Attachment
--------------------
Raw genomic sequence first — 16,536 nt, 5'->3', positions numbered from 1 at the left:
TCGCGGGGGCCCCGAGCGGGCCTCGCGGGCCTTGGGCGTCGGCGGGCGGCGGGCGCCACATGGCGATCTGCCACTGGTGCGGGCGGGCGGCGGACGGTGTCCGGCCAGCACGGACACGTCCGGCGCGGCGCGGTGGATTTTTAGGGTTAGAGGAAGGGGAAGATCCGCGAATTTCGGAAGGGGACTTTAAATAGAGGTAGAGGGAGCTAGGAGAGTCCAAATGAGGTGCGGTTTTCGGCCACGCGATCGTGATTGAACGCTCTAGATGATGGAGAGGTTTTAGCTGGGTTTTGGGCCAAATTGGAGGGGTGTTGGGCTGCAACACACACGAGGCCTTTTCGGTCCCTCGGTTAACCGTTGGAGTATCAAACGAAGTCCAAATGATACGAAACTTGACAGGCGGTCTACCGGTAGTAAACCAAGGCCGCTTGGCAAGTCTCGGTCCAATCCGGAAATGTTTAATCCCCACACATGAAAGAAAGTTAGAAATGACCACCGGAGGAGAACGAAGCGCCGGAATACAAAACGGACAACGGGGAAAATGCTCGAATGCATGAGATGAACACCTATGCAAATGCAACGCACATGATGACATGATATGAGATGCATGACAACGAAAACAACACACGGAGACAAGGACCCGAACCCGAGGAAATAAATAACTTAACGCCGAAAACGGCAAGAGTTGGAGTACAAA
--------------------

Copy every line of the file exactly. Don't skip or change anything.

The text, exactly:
Raw genomic sequence first — 16,536 nt, 5'->3', positions numbered from 1 at the left:
TCGCGGGGGCCCCGAGCGGGCCTCGCGGGCCTTGGGCGTCGGCGGGCGGCGGGCGCCACATGGCGATCTGCCACTGGTGCGGGCGGGCGGCGGACGGTGTCCGGCCAGCACGGACACGTCCGGCGCGGCGCGGTGGATTTTTAGGGTTAGAGGAAGGGGAAGATCCGCGAATTTCGGAAGGGGACTTTAAATAGAGGTAGAGGGAGCTAGGAGAGTCCAAATGAGGTGCGGTTTTCGGCCACGCGATCGTGATTGAACGCTCTAGATGATGGAGAGGTTTTAGCTGGGTTTTGGGCCAAATTGGAGGGGTGTTGGGCTGCAACACACACGAGGCCTTTTCGGTCCCTCGGTTAACCGTTGGAGTATCAAACGAAGTCCAAATGATACGAAACTTGACAGGCGGTCTACCGGTAGTAAACCAAGGCCGCTTGGCAAGTCTCGGTCCAATCCGGAAATGTTTAATCCCCACACATGAAAGAAAGTTAGAAATGACCACCGGAGGAGAACGAAGCGCCGGAATACAAAACGGACAACGGGGAAAATGCTCGAATGCATGAGATGAACACCTATGCAAATGCAACGCACATGATGACATGATATGAGATGCATGACAACGAAAACAACACACGGAGACAAGGACCCGAACCCGAGGAAATAAATAACTTAACGCCGAAAACGGCAAGAGTTGGAGTACAAA